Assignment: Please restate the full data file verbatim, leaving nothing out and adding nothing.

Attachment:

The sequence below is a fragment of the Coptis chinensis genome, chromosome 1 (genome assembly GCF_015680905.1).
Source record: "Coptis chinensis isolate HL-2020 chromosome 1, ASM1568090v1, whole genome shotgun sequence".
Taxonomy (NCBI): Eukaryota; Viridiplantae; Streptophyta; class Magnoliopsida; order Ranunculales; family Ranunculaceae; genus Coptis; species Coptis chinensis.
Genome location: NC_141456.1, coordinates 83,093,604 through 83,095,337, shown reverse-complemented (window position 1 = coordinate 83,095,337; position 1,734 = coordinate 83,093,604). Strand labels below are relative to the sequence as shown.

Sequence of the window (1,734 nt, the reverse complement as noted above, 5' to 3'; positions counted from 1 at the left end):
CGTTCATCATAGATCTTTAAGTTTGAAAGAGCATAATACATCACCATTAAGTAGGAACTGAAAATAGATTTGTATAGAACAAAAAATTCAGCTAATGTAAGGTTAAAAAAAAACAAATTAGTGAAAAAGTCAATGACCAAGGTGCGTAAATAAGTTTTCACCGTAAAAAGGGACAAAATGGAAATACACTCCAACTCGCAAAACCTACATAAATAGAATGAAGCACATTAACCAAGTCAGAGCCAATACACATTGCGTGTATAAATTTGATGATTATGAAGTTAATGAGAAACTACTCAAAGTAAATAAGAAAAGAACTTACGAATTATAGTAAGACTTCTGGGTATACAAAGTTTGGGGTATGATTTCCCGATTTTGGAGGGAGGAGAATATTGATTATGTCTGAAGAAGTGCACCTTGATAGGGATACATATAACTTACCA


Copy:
The sequence below is a fragment of the Coptis chinensis genome, chromosome 1 (genome assembly GCF_015680905.1).
Source record: "Coptis chinensis isolate HL-2020 chromosome 1, ASM1568090v1, whole genome shotgun sequence".
Taxonomy (NCBI): Eukaryota; Viridiplantae; Streptophyta; class Magnoliopsida; order Ranunculales; family Ranunculaceae; genus Coptis; species Coptis chinensis.
Genome location: NC_141456.1, coordinates 83,093,604 through 83,095,337, shown reverse-complemented (window position 1 = coordinate 83,095,337; position 1,734 = coordinate 83,093,604). Strand labels below are relative to the sequence as shown.

Sequence of the window (1,734 nt, the reverse complement as noted above, 5' to 3'; positions counted from 1 at the left end):
CGTTCATCATAGATCTTTAAGTTTGAAAGAGCATAATACATCACCATTAAGTAGGAACTGAAAATAGATTTGTATAGAACAAAAAATTCAGCTAATGTAAGGTTAAAAAAAAACAAATTAGTGAAAAAGTCAATGACCAAGGTGCGTAAATAAGTTTTCACCGTAAAAAGGGACAAAATGGAAATACACTCCAACTCGCAAAACCTACATAAATAGAATGAAGCACATTAACCAAGTCAGAGCCAATACACATTGCGTGTATAAATTTGATGATTATGAAGTTAATGAGAAACTACTCAAAGTAAATAAGAAAAGAACTTACGAATTATAGTAAGACTTCTGGGTATACAAAGTTTGGGGTATGATTTCCCGATTTTGGAGGGAGGAGAATATTGATTATGTCTGAAGAAGTGCACCTTGATAGGGATACATATAACTTACCA